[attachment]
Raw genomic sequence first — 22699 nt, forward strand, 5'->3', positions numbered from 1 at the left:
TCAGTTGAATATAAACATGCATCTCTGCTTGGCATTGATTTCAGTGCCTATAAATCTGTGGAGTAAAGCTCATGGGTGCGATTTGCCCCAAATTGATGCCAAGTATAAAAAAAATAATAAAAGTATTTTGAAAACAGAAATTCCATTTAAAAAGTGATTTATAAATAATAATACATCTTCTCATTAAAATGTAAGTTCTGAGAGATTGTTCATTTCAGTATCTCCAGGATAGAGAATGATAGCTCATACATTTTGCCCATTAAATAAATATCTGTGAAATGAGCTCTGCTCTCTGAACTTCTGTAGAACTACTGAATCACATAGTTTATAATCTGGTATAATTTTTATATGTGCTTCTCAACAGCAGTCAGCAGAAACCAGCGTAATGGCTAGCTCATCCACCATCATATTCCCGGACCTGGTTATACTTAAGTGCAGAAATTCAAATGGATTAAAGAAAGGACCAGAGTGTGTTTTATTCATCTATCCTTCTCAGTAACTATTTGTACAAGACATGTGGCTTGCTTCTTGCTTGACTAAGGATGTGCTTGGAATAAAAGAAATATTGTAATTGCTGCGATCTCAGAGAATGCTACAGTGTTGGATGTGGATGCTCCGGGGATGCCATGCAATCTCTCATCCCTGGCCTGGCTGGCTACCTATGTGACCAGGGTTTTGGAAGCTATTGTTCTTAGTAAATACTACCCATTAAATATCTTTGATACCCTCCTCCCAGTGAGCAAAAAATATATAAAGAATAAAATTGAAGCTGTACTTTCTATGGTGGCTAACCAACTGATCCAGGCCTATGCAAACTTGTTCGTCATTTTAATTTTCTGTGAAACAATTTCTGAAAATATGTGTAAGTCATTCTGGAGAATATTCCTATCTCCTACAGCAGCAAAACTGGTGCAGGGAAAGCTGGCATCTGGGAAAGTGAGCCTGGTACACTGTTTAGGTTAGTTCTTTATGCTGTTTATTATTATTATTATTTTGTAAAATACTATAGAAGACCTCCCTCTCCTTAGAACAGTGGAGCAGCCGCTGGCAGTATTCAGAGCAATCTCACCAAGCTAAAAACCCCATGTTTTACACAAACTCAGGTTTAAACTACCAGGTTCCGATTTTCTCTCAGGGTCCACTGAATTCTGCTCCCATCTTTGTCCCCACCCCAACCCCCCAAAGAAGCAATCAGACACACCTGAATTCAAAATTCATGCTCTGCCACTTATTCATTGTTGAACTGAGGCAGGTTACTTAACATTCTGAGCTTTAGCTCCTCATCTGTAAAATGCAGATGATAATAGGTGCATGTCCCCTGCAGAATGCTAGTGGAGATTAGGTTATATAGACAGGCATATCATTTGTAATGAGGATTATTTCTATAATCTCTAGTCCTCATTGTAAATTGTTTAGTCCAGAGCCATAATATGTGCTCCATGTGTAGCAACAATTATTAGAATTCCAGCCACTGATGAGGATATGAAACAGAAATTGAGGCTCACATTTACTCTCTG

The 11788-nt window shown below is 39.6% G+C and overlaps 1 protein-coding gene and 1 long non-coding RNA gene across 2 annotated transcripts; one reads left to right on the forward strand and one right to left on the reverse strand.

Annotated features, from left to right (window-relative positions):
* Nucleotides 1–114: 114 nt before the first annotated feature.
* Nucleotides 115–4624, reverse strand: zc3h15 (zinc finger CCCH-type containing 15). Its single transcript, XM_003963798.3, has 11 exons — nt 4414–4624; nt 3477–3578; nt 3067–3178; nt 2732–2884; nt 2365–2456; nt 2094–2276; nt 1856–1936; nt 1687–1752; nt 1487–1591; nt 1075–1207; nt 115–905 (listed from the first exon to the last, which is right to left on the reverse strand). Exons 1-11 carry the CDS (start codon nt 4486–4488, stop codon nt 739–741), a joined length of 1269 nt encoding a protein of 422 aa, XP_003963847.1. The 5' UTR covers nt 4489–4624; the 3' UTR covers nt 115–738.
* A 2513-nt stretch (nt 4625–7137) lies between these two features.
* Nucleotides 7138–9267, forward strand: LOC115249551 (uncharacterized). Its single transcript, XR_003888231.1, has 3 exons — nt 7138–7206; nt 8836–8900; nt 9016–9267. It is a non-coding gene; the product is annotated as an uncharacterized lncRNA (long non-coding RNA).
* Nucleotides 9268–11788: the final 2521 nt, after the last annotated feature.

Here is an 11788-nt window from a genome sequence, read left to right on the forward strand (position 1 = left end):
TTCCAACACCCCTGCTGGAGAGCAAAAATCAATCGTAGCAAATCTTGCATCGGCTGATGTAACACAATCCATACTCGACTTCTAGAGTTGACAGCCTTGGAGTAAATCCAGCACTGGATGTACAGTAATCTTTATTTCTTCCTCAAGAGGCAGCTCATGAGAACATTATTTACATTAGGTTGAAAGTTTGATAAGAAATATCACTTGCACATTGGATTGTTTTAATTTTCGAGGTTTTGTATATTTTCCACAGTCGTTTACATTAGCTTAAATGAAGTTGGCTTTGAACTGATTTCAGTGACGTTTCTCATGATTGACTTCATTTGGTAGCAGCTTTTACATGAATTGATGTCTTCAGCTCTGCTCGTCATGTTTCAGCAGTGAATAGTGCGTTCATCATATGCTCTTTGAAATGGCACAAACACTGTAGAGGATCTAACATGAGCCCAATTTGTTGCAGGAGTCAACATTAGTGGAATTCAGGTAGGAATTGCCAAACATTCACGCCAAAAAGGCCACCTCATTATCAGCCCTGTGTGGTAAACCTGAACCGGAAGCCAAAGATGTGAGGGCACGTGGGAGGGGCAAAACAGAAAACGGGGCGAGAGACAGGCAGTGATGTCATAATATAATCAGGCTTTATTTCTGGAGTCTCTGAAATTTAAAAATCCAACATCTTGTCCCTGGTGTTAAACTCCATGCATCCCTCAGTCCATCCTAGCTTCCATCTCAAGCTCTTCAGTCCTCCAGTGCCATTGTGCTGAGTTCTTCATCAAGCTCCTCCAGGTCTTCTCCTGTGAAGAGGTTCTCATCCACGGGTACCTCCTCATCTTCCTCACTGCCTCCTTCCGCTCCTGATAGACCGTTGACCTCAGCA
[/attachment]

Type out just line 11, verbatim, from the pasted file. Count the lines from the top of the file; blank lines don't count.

TTCCAACACCCCTGCTGGAGAGCAAAAATCAATCGTAGCAAATCTTGCATCGGCTGATGTAACACAATCCATACTCGACTTCTAGAGTTGACAGCCTTGGAGTAAATCCAGCACTGGATGTACAGTAATCTTTATTTCTTCCTCAAGAGGCAGCTCATGAGAACATTATTTACATTAGGTTGAAAGTTTGATAAGAAATATCACTTGCACATTGGATTGTTTTAATTTTCGAGGTTTTGTATATTTTCCACAGTCGTTTACATTAGCTTAAATGAAGTTGGCTTTGAACTGATTTCAGTGACGTTTCTCATGATTGACTTCATTTGGTAGCAGCTTTTACATGAATTGATGTCTTCAGCTCTGCTCGTCATGTTTCAGCAGTGAATAGTGCGTTCATCATATGCTCTTTGAAATGGCACAAACACTGTAGAGGATCTAACATGAGCCCAATTTGTTGCAGGAGTCAACATTAGTGGAATTCAGGTAGGAATTGCCAAACATTCACGCCAAAAAGGCCACCTCATTATCAGCCCTGTGTGGTAAACCTGAACCGGAAGCCAAAGATGTGAGGGCACGTGGGAGGGGCAAAACAGAAAACGGGGCGAGAGACAGGCAGTGATGTCATAATATAATCAGGCTTTATTTCTGGAGTCTCTGAAATTTAAAAATCCAACATCTTGTCCCTGGTGTTAAACTCCATGCATCCCTCAGTCCATCCTAGCTTCCATCTCAAGCTCTTCAGTCCTCCAGTGCCATTGTGCTGAGTTCTTCATCAAGCTCCTCCAGGTCTTCTCCTGTGAAGAGGTTCTCATCCACGGGTACCTCCTCATCTTCCTCACTGCCTCCTTCCGCTCCTGATAGACCGTTGACCTCAGCA